Top Ten Tips for Boosting Floral Impulse Purchases

TIP 1: Use color to create original, eye-catching displays.

There’s an obvious trend toward more color in what people want to buy, therefore flowers need to be displayed properly for better eye and sales appeal. For instance, all mums could be arranged in a pie shape with contrasting color “slices”. Floral personnel can create appealing displays by grouping items according to color and variety. Mixing several colors of the same item in a display looks sloppy. Putting all the yellows together, followed by all the whites and all the pinks, creates a colorful, orderly display.

Shiny black display counters and shelves are especially effective for highlighting colorful arrangements. You can place the arrangements on them directly, or drape them with inexpensive fabric in a contrasting color. At Valentine’s Day, tables can set up with contrasting displays of white, pink, red and lavender.

TIP 2: Use themes to create interest in unusual products and renew interest in everyday items.

The recent interest in the environment and the push to switch to practices that are environmentally sound create the perfect opportunity to push green plants, which are often overlooked in favor of showy floral arrangements. The ’90s are going to be a very ecology-minded time, with movements like “Earth Day” and “Save the Planet”. Green plants produce oxygen and tie in with that theme. Setting up some type of ecology table that extols the benefits of plants could be very influential in getting people to buy more plants.

Displays that bring in the flavor of the Southwest are also very popular. An Indian print blanket across a table is a good, easy way to display cactus in clay pots. Themes such as “Rodeo Days” that can be carried on in other departments of the store also stimulate impulse floral purchases. Arrangements of the same colors as those used in store displays allow the consumer to take home the spirit of the celebration.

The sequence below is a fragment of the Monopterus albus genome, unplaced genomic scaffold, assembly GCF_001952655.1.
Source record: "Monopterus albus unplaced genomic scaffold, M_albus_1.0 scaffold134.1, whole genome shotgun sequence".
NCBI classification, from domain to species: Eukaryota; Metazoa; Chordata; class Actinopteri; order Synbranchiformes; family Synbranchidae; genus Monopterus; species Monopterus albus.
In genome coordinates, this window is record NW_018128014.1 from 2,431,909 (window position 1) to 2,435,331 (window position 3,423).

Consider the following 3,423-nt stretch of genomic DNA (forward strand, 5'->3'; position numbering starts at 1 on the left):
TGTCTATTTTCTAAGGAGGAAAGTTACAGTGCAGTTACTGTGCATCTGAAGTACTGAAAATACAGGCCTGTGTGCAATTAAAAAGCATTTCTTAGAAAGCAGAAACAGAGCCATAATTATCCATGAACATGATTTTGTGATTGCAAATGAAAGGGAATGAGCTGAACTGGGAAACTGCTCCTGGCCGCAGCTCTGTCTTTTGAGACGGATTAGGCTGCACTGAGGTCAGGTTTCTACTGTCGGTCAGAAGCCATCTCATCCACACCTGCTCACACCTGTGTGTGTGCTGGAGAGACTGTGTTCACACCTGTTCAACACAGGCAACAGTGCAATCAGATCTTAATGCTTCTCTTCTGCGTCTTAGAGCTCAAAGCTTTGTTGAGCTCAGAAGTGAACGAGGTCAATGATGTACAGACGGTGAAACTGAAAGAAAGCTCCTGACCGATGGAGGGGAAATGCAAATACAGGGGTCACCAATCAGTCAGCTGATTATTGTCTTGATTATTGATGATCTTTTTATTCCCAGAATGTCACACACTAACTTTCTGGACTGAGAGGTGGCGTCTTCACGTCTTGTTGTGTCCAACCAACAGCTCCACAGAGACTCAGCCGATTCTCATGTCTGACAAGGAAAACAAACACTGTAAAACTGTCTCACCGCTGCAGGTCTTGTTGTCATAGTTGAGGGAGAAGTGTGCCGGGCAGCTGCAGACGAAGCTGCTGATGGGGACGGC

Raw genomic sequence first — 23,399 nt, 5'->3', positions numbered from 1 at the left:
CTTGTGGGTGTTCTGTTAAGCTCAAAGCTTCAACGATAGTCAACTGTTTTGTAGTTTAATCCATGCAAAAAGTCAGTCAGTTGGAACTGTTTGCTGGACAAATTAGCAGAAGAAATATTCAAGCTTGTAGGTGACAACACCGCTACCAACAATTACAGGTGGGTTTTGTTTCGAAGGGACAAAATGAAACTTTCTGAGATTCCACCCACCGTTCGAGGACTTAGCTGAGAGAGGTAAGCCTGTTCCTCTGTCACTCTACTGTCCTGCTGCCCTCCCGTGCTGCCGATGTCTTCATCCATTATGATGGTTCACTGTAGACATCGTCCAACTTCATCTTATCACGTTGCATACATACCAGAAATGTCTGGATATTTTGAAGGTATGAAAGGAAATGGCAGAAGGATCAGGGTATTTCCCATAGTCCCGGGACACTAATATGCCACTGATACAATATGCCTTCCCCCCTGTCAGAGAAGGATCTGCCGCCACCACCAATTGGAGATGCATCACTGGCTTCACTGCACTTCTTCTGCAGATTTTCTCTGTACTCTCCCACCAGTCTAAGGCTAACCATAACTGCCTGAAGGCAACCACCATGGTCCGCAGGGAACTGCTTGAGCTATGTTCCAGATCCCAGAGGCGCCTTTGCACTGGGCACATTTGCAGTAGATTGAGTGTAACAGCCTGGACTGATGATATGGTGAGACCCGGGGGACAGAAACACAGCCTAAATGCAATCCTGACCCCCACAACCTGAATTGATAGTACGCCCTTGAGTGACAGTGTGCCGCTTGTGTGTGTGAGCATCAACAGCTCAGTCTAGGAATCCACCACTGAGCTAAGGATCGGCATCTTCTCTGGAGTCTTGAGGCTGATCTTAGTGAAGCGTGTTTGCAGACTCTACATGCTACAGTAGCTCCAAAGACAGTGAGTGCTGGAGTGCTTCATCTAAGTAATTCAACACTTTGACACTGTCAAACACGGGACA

TIP 3: Keep undecorated plants available to attract consumers who are buying for themselves.

If an item is too gifty-looking, people may be reluctant to buy it for themselves or may overlook it for home use. Giving them the choice of buying something less dressy can stimulate people who don’t normally buy flowers for themselves.

Undecorated plants also are popular with people who like to create their own designs or prefer to use a favorite container from home. Displaying the undecorated plant with several upgraded plants gives the customer an idea of what can be done. Keeping a variety of picks and ribbons on hand creates further impulse sales as consumerscome back for supplies and ideas. Displays of undecorated and decorated items also are a good way to show buyers how much more value they get with the decorated item.

TIP 4: Create displays that emphasize special products or services.

Brides-to-be may not be thinking about floral arrangements for their wedding when they head into the supermarket, but bridal flower displays quickly change that. Mannequins dressed in bridal attire have been very successful in attracting brides who hadn’t thought of having the store do their flowers.

Mannequins can be placed at the end of an aisle with arches and wedding bells above it, and white linen and sprays of flowers behind it. Champagne and wedding cakes are also used in displays to promote wedding floral services.

TIP 5: Change stock and displays often so consumers are drawn into the department each week.

Creating a floral department that looks new and different to consumers every week is crucial to capturing the impulse buy, especially when much of the stock remains the same from one week to the next. Repositioning display tables on the floor and spot-lighting different items every few days gives the department the fresh appearance that encourages the impulse purchase.

Good variety is important-you can’t have the same things all the time. If a customer buys a mum this week, they may not want to see another one for six months, but they might buy a fresh bouquet. One way to increase variety in the department is buying large quantities of an item and selling it at a slightly reduced margin. The favorable bulk price offsets the margin cut and minimizes the loss if the item doesn’t sell as well as expected.